posted by CAA — Jul 22, 2015
Amy Bryzgel is lecturer in history of art in the School of Divinity, History, and Philosophy at the University of Aberdeen in Scotland.
The field of art history and culture in Central and Eastern Europe mourns the loss of its unofficial cultural ambassador: the art historian, curator, and critic Piotr Piotrowski, who died on May 3, 2015, at the age of 63. The author of numerous publications, Piotrowski was a pioneer of new methods of study and approach to the art history of the region.
Piotrowski was professor ordinarius in the Department of Art History at the Adam Mickiewicz University in Poznań, Poland, where he was also chair of the department (1999–2008) and head of modern art history (1996–2009). He was director of the National Museum in Warsaw from 2009 to 2010 and served on a number of advisory boards, such as those for the National Gallery of Prague (academic board), Ars (Slovak Academy of Sciences), and Art Margins (MIT Press, editorial board). Piotrowski was also a permanent research fellow of the Graduate School for East and South-East European Studies, a program of Ludwig-Maximilians-Universität Munich and Regensburg University. In 2010 he was given the Igor Zabel Award for Culture and Theory, which acknowledges the dedication of an arts and culture professional to deepening and broadening internationally the knowledge of visual art and culture in Central, Eastern and South Eastern Europe. He held numerous academic fellowships, from the Clark Art Institute in Massachusetts (2009), CASVA in Washington, DC (1989–90), and most recently the Getty Research Institute in Los Angeles (2015). Piotrowski’s most recent books, In the Shadow of Yalta: Art and the Avant-Garde in Eastern Europe, 1945–1989 (Reaktion Books, 2009) and Art and Democracy in Post-Communist Europe (Reaktion Books, 2012), have set the standard for comparative studies of modern and contemporary art in East Central Europe. Both are key texts not only in the field of Central and East European art history, but also for art history in general.
Piotrowski’s contributions to the field, however, go well beyond his substantial and impressive list of accomplishments. He was one of the guiding forces in the field of Central and Eastern European art history. His publications are at the forefront of the academic study and research of an area that had largely been neglected by Western scholars throughout the Cold War and is only recently expanding from its previously self-contained national histories. What’s more, Piotrowski’s project didn’t just unearth these practices and expose them to the West; in writing these histories he also criticized the so-called universal canon of art history, offering a view from “the margins” to “expose fractures within center,” to use his words. His project was to subvert the traditional geography of art, calling for a horizontal approach that would eventually contribute to the globalization of Eastern European art and help to develop a true global art history.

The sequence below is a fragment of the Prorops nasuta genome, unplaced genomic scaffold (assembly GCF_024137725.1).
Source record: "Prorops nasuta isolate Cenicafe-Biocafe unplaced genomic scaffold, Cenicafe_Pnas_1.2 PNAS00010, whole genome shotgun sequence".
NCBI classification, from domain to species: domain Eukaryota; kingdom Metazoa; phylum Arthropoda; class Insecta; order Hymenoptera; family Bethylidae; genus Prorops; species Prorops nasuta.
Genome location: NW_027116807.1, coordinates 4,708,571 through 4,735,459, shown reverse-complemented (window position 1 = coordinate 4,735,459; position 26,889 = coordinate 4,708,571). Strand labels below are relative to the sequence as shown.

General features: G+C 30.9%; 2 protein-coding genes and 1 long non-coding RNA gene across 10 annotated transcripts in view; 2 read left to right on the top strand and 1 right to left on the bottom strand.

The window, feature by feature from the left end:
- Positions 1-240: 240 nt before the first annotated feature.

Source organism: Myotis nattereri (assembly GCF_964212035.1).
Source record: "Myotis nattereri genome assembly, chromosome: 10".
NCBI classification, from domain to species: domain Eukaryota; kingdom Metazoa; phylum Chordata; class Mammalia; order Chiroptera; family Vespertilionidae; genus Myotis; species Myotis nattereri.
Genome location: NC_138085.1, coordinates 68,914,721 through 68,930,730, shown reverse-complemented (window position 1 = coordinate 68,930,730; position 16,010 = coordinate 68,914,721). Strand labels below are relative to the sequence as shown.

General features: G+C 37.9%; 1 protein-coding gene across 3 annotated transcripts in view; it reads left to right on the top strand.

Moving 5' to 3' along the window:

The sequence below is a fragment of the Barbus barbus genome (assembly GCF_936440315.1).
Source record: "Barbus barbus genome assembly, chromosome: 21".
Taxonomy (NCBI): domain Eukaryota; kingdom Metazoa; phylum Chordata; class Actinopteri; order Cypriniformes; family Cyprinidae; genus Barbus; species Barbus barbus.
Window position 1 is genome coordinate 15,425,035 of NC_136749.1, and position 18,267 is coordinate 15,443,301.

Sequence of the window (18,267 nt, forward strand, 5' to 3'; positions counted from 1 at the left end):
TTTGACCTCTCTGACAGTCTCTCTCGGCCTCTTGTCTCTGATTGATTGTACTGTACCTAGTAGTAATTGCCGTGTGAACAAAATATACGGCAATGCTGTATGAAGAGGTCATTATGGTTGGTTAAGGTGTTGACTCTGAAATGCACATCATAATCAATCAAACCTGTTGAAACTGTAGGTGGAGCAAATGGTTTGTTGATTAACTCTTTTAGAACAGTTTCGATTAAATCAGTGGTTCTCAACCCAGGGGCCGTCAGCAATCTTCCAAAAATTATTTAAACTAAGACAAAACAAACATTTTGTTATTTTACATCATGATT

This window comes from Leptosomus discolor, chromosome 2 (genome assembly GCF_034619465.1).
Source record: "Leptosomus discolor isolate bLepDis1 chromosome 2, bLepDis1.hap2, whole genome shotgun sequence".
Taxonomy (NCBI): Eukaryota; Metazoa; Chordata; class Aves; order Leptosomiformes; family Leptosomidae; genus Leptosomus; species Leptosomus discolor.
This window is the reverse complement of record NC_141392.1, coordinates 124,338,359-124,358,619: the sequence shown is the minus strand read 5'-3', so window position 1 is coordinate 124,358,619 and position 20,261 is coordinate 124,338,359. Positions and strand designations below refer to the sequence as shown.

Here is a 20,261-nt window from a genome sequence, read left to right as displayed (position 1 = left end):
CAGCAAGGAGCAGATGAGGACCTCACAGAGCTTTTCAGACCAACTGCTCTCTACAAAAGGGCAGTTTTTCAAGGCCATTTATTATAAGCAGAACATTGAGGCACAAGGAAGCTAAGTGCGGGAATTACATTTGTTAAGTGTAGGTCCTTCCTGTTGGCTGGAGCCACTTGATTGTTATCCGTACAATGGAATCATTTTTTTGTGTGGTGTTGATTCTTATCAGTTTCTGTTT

Those who knew Piotrowski remember his warmth and generosity and his quick, infectious sense of humor. Regardless of the situation, his personality always shined through—despite being a man of considerable achievements, publications, and awards, he was incredibly humble. Furthermore, he was extremely dedicated to the field and to his work and uncompromising in his principles, regardless of the cost to him personally or professionally. In October 2014, he organized a large and very successful conference in Lublin, Poland, entitled “East European Art Seen from the Global Perspective: Past and Present,” and was working to produce the conference reader up until his death.
All who knew his work agree on one thing: Piotr Piotrowski left us far too soon. Most of us expected to look forward to many more years of his talks, publications, exhibitions, and projects. One small bright spot we can look forward to is his forthcoming publication, From Museum Critique to the Critical Museum, edited with Katarzyna Murawska-Muthesius and published by Ashgate. Furthermore, it must be remembered that Piotrowski was a teacher—not only to his many undergraduate, postgraduate, and PhD students, but also to those who read his work and followed his example. Piotrowski taught us all very much, and in our future work, we can only hope to insure that his spirit will live on.